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Pickering v. Bank of America Home Loans

United States District Court, W.D. Washington, Seattle

January 24, 2017

STEPHANIE L. PICKERING and TERRY A. O'KEEFE, Plaintiffs,
v.
BANK OF AMERICA HOME LOANS, et al., Defendants.

          ORDER GRANTING MOTION TO DISMISS PLAINTIFFS' AMENDED CONSOLIDATED COMPLAINT

          RICARDO S. MARTINEZ, CHIEF UNITED STATES DISTRICT JUDGE

         I. INTRODUCTION

         This matter comes before the Court on Defendant Bank of America, N.A. (“BANA”)'s Motion to Dismiss, Dkt. #41. For the reasons stated below, the Court GRANTS Defendant's Motion and dismisses this case.

         II. BACKGROUND[1]

         A. Factual Background

         In July of 2008, Plaintiffs Stephanie L. Pickering and Terri A. O'Keefe executed a negotiable promissory note and a security interest in the form of a Deed of Trust in the amount of $210, 000 in favor of Golf Savings Bank/JP Morgan Chase. On or about June, 2009, Plaintiffs refinanced and executed a negotiable promissory note and Deed of Trust for $207, 000 with one or more Defendants. Plaintiffs experienced financial difficulties and appear to have defaulted on their mortgage in July of 2011. Plaintiffs contacted Defendant BANA and requested mortgage assistance; instead they entered into a “Special Forbearance Agreement.” Plaintiffs allege that they satisfied this agreement and qualify for a loan modification. However, BANA “is threatening foreclosure” and state that Plaintiffs owe $72, 769.02.

         B. Procedural Background

         On December 16, 2015, Plaintiffs Stephanie L. Pickering and Terri A. O'Keefe brought this action against Defendants Bank of America Home Loans, Bank of America, N.A. (“BANA”), Quality Loan Service Corporation of Washington (“QLS”), Mortgage Electronic Registration System (“MERS”) and Does 1-10 under several causes of action for mishandling of Plaintiffs' loan modification application. See Dkt. #1 at 1-5. On May 26, 2016, the Court granted a Motion to Dismiss filed by QLS giving Plaintiffs leave to amend their Complaint to rectify the factual deficiencies described in the Order. Dkt. #18. Plaintiffs filed their first Amended Complaint on June 16, 2016. Dkt. #22.

         Meanwhile, on March 24, 2016, Plaintiffs filed a parallel action in this court under case number 16-cv-427-JLR. This second action was brought against Defendants Bank of America Home Loans, BANA, and Does 1-5, and listed the following causes of action: Intentional Misrepresentation, Negligent Misrepresentation, and Justifiable Reliance. Case No. 16-cv-427-JLR, Dkt. #1.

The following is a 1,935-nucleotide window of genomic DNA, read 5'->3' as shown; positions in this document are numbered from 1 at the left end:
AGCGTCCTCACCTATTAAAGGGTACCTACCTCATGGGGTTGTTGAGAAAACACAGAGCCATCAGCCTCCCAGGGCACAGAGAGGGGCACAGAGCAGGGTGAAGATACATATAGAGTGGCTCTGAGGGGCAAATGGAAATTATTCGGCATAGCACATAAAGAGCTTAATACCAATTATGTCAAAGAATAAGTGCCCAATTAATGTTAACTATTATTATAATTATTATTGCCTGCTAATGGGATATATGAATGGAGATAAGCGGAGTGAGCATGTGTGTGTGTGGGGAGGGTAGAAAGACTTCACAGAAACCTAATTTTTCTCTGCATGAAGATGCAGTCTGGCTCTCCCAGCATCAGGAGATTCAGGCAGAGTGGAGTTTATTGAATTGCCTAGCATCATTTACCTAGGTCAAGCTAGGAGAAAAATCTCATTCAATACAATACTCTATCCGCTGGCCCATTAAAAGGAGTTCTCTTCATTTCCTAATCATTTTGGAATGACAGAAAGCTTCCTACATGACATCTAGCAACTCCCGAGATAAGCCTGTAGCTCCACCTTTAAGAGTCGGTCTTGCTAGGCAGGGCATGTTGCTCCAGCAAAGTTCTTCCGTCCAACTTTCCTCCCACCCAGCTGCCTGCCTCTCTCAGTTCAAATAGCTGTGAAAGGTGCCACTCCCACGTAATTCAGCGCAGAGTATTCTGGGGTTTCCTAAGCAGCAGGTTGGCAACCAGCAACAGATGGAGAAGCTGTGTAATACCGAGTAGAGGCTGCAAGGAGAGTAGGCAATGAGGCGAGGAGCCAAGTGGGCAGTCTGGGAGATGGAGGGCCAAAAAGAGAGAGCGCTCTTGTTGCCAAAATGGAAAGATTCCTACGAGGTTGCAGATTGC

On May 27, 2016, BANA moved the Court to consolidate these cases, and on July 11, 2016, the Court granted this Motion. Dkt. #28. On August 18, 2016, the Court granted QLS' second Motion to Dismiss and dismissed all claims against them with prejudice. Dkt. #32. The Court then ordered Plaintiffs to file an amended consolidated complaint. Dkt. #37.

         Plaintiffs filed their Amended Consolidated Complaint (“Complaint”) in this matter on October 24, 2016. Dkt. #40. On November 14, 2016, Defendant BANA filed the instant Motion to Dismiss, noted for the Court's consideration on December 16, 2016. Dkt. #41. Plaintiffs filed their Response on December 8, 2016, and BANA filed its Reply brief on December 16, 2016. Dkts. #43 and 44. On January 9, 2017, Plaintiffs filed a Surreply. Dkt. #45.

         III. DISCUSSION

         A. Legal Standard

         In making a 12(b)(6) assessment, the court accepts all facts alleged in the complaint as true, and makes all inferences in the light most favorable to the non-moving party. Baker v. Riverside County Office of Educ., 584 F.3d 821, 824 (9th Cir. 2009) (internal citations omitted). However, the court is not required to accept as true a “legal conclusion couched as a factual allegation.” Ashcroft v. Iqbal, 556 U.S. 662, 678 (2009) (quoting Bell Atl. Corp. v. Twombly, 550 U.S. 544, 555 (2007)). The complaint “must contain sufficient factual matter, accepted as true, to state a claim to relief that is plausible on its face.” Id. at 678. This requirement is met when the plaintiff “pleads factual content that allows the court to draw the reasonable inference that the defendant is liable for the misconduct alleged.” Id. The complaint need not include detailed allegations, but it must ...


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